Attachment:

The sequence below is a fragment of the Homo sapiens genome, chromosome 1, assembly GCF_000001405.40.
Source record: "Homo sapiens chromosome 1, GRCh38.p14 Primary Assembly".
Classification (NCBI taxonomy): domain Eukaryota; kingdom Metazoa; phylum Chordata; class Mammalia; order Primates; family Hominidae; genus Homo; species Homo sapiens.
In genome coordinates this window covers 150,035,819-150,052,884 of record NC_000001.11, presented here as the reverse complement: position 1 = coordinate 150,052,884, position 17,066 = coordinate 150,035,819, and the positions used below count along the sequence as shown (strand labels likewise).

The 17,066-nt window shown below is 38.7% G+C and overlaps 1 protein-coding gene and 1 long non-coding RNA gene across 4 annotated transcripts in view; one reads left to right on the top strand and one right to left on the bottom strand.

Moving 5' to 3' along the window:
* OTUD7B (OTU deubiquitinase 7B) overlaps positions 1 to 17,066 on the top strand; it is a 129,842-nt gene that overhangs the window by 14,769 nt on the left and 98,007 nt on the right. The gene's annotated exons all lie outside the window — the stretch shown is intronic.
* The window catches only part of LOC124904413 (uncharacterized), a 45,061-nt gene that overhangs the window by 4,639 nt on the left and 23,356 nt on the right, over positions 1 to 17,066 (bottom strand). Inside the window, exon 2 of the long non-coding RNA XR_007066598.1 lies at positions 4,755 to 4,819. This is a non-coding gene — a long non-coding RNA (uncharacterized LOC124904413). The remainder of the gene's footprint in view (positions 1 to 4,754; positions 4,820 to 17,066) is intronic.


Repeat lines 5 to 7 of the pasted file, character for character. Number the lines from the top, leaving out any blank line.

The 17,066-nt window shown below is 38.7% G+C and overlaps 1 protein-coding gene and 1 long non-coding RNA gene across 4 annotated transcripts in view; one reads left to right on the top strand and one right to left on the bottom strand.

Moving 5' to 3' along the window:
* OTUD7B (OTU deubiquitinase 7B) overlaps positions 1 to 17,066 on the top strand; it is a 129,842-nt gene that overhangs the window by 14,769 nt on the left and 98,007 nt on the right. The gene's annotated exons all lie outside the window — the stretch shown is intronic.